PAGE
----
McCutcheon could be the new Citizens United.

The Supreme Court’s decision Tuesday to hear a campaign finance case, McCutcheon v. Federal Election Commission, in its next term gives the justices a chance to continue their dismantling of restrictions on money in politics, most notably with the landmark Citizens United v. FEC decision of early 2010.

With the new case, the court could strike a blow against fundraising limits for federal candidates and political parties.

The case does not challenge the $2,600 cap on donations to a single candidate’s campaign but rather the overall limit — $123,000 — that one person can give over a two-year election cycle.

Removing that ceiling would allow a single donor to give the maximum amount to more candidates and, crucially, to political parties such as the Republican National Committee, which brought the lawsuit along with Shaun McCutcheon, an Alabama businessman and conservative activist.

The court decided decades ago that the government is constitutionally permitted to limit donations to candidates with the goal of fighting corruption. But the RNC argues that there’s no constitutional rationale for limiting how much one donor can give to many candidates. The thinking goes that because each candidate receives only $2,600, none of them ends up corrupted.

Since the justices decided to take the case, speculation has been raised that the conservative majority is looking to reverse a lower-court ruling and strip away that overall limit, which was upheld in a different form in 1976. Such a change would allow more money to flow, in particular, to political parties, which have had a diminished role in campaigns with the rise in spending by advocacy groups in the past few years, mainly after Citizens United.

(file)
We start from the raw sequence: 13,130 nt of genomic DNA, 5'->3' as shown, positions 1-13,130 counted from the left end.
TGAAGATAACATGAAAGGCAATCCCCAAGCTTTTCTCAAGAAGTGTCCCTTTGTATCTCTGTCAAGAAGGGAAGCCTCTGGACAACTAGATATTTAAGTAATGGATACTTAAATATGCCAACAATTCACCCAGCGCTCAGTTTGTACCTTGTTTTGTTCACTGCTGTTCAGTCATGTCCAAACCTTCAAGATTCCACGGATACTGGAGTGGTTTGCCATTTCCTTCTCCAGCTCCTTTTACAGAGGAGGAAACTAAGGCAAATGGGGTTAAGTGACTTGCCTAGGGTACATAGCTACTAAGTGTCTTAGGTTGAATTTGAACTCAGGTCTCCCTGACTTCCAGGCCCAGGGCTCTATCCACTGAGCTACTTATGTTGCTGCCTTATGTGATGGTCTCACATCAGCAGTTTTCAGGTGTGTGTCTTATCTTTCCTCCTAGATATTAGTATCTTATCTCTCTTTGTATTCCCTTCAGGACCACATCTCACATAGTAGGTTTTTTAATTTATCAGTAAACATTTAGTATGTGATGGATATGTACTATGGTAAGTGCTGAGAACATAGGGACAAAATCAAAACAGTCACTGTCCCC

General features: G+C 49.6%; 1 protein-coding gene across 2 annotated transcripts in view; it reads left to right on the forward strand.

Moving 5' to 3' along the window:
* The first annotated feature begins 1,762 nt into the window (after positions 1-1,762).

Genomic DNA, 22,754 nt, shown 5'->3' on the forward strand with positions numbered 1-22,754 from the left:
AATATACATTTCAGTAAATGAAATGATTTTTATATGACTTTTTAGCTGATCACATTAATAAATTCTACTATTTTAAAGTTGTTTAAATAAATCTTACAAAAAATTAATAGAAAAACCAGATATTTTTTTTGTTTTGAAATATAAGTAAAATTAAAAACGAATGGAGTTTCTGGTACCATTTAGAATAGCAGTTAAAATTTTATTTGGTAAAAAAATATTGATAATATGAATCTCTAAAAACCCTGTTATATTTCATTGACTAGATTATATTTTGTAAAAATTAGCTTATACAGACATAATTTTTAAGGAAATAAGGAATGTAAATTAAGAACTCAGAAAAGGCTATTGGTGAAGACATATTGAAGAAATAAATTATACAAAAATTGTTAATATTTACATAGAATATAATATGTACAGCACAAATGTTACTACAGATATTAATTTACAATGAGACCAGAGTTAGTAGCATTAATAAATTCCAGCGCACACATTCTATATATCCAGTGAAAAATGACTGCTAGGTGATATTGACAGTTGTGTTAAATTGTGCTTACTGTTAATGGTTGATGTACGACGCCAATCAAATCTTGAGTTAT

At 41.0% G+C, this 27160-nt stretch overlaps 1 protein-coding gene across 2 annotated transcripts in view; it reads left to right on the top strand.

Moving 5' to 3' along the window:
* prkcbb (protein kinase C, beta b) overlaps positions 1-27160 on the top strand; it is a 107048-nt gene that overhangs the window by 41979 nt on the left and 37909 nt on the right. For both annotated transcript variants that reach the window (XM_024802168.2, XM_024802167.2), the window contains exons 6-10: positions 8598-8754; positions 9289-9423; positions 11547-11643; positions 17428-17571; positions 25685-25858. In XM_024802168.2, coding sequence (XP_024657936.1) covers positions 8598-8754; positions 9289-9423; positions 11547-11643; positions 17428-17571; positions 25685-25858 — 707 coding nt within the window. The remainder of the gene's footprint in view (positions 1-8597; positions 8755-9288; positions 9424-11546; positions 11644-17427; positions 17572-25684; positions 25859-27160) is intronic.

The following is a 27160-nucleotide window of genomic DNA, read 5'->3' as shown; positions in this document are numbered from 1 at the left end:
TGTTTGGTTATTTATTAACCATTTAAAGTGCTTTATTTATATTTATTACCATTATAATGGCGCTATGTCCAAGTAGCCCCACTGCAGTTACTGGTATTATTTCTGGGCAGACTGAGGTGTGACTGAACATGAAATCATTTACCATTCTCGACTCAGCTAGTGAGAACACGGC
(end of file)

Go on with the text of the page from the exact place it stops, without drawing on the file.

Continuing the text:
Stronger parties are a good thing, says Jim Bopp Jr., a seasoned campaign lawyer who is arguing the case for the RNC coming off several victories in the courts in recent years.

“In a rational universe, candidates and political parties would be more central to our system,” Bopp said. “They are the most accountable and the most transparent. The candidate is the one going into office, not the super PAC.”

Advocates for restrictions on political money are concerned, however. They say that without the aggregate limit, officeholders and political candidates could solicit eye-popping sums of money, conceivably more than $2 million.

Currently, those big contributions have to go to super PACs, groups that must operate independently of the federal candidates they’re working to help. Candidates are prohibited from soliciting checks of that size for a super PAC backing them.

“We had a system of no limits and it resulted in one of the greatest political scandals of the 20th century,” said Fred Wertheimer, referring to Watergate. He has been fighting for regulation of political money since then.

In recent elections, candidates have increasingly been seeking contributions above the $2,600 limit, mostly by raising money for the national Republican and Democratic parties and their state affiliates nationwide. The parties can spend the money on behalf of candidates.

That practice has been bumping up against the overall caps challenged in McCutcheon, however. If McCutcheon and the RNC win their case, Republican and Democratic officials could theoretically begin cashing checks for as much as $1.2 million. Add in candidates’ campaigns and a single donor could give $2 million to one party.

The U.S. District Court in Washington, D.C., which ruled against McCutcheon, wrote that the candidates soliciting and benefiting from such a large contribution “will know precisely where to lay the wreath of gratitude.” It cited the Supreme Court’s precedent in deciding that the limits represent “a coherent system rather than merely a collection of individual limits stacking prophylaxis upon prophylaxis.”

The conservative majority on the Supreme Court has shown that it is willing to revisit past decisions that upheld laws limiting money in politics. The only question is how far it will go.